Let’s Get Going. Select One:
I'm Just Getting Started
I started my YouTube channel and want to get the best gear I can on a starter budget
I Want the Next Level
I’ve built my channel up and am getting good traction with views and subscribers – what’s next?
I Want Top Tier Gear
I’ve been doing YouTube for a while, and I want the best gear I can get for a full-quality channel
Starter Gear Setup
Camera: Your Current Phone/Camera (as long as it was released in the past 3 years)
Why We Picked It: Most smartphones and cameras released recently have cameras that are just fine for a person starting on YouTube. Unless you have a good reason to record at 4K resolution, we recommend setting your camera to 1080p which is fantastic for most YouTube videos. The same is true if you’re doing Youtube Shorts, just make sure you get the resolution to 9:16 rather than 16:9!
What You Could Do: We don’t recommend using a phone as your primary camera long term (which is why we recommend other gear below), but if you’re planning to use a phone for a while, consider watching videos or buying a simple course to get really familiar with everything you can do with it, and never settle for the same style every video
Video Lighting: Neewer LED Softbox Lighting Kit
Why We Picked It: We like that these lights have multiple leds (no need to replace a single bulb), and are adjustable for a variety of filming situations. Each light has a display and separate knobs on the back to adjust color temperature and brightness. When it comes to video lighting, more light over more space is most often better, because it gets rid of harsh shadows and makes a more natural look. Softbox lights are a really good option because they don’t cost as much, but still disperse light over a larger area with the box design.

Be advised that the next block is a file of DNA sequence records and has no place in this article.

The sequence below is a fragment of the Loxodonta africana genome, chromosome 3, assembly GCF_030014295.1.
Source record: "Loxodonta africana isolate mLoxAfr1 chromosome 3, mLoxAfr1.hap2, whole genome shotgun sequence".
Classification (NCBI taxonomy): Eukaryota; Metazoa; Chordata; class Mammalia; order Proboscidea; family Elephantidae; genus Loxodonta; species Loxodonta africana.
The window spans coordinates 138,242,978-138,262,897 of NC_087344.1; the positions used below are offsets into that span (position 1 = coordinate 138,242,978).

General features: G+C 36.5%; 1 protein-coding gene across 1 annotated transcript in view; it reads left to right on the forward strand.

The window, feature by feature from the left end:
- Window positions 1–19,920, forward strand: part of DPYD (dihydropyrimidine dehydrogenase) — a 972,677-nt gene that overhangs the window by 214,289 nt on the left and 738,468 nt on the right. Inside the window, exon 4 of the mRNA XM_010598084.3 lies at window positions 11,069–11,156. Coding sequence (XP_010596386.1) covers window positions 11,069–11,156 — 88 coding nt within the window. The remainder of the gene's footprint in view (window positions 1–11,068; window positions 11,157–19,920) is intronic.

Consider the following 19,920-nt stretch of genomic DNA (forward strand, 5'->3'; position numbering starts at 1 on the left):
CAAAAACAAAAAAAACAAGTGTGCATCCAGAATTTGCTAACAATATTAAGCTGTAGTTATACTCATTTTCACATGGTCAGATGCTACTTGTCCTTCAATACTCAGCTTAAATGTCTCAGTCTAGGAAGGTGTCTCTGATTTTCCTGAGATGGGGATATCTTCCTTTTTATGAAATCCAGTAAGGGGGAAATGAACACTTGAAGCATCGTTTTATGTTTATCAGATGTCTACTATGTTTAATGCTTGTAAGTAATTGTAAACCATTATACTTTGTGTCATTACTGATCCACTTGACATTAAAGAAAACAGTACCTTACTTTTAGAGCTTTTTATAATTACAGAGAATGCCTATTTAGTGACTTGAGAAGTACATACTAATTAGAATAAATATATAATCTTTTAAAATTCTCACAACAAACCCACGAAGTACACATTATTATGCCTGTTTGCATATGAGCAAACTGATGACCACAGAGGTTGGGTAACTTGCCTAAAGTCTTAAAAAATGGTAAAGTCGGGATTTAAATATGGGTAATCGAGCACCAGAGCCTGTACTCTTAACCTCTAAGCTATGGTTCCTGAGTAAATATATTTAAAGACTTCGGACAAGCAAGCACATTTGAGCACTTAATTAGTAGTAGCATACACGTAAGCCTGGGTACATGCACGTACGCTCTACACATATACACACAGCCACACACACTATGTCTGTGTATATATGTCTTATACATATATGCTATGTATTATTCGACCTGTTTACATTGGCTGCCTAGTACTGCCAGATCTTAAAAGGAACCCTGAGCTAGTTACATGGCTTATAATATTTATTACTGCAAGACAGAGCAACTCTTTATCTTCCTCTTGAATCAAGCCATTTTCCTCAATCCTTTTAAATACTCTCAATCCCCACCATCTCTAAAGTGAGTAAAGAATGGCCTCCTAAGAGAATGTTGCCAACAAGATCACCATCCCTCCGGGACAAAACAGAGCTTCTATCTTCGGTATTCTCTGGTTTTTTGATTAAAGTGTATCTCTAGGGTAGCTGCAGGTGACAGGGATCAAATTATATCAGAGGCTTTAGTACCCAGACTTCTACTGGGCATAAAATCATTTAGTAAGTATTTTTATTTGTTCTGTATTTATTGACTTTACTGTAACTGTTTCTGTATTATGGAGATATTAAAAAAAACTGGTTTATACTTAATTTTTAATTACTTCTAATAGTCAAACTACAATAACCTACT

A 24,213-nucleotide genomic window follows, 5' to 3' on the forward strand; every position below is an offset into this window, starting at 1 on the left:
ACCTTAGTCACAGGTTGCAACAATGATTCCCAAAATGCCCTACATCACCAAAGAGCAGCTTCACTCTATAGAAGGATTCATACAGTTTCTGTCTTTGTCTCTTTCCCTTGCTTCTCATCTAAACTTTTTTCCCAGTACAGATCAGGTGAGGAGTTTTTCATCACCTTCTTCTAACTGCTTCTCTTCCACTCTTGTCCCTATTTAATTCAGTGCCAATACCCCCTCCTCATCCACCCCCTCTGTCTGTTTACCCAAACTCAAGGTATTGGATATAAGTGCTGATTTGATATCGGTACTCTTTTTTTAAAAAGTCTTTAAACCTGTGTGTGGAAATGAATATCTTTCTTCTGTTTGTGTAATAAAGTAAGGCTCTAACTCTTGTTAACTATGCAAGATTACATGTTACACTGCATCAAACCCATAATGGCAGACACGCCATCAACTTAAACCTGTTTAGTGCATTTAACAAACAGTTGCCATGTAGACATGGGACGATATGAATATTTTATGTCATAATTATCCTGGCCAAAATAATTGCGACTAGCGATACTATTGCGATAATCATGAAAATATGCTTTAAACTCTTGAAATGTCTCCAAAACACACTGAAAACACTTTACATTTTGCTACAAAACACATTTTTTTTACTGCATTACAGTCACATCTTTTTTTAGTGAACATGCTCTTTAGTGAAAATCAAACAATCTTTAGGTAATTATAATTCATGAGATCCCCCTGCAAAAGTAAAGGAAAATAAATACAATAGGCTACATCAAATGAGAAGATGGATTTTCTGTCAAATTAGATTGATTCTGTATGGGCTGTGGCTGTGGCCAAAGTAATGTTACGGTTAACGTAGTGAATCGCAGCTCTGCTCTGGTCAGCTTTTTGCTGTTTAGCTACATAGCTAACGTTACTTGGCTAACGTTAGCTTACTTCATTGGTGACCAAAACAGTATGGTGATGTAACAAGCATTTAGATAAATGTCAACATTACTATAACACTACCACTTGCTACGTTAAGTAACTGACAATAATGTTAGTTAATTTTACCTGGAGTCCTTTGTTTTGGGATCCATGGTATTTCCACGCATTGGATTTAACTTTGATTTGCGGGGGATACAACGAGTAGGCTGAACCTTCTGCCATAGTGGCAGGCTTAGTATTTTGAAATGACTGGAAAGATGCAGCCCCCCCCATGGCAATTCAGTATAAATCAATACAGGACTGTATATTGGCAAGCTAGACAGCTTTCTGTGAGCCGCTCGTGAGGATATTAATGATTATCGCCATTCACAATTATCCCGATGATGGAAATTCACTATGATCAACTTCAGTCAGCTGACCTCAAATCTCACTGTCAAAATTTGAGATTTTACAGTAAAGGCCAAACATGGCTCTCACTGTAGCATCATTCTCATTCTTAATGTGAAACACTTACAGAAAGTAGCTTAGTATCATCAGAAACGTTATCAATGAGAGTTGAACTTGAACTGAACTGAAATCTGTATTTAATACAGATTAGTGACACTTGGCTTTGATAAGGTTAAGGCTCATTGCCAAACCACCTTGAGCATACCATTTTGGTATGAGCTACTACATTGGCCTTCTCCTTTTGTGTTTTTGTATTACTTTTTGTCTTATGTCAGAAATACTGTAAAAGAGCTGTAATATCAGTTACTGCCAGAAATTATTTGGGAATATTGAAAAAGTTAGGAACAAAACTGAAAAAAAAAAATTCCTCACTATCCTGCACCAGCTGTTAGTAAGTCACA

What They Could do to Improve: We have only two things we would change about these (awesome) budget lights: 1) We wish the brightness could get just a biiit brighter for more lighting situations, and 2) the power cord could be longer.
Compared to the Competition: We’ve tried several budget brands of softboxes (Yicoe, and Mount Dog to name a few), and while this set costs slightly more than many you’ll find, the brand (we’ve used Neewer lights for years) and added adjustable features like color temperature and brightness WITHOUT needing a remote are totally worth it.
Microphone: Tascam DR-10L
Why we Picked It: This lav mic is almost perfect. We use the Tascam in almost EVERY YouTube video we’ve made because it does 80% of the work of good video audio for me, and it has stood the test of time; The Channel Makers Team has bought and used 5+ of this same model over the past 4 years, and they’re still working great. It’s 80% of why people think our audio is the best they’ve heard on YouTube.
Whenever someone asks what we recommend as a first purchase for good YouTube videos, this mic is what we recommend. It’s just too good.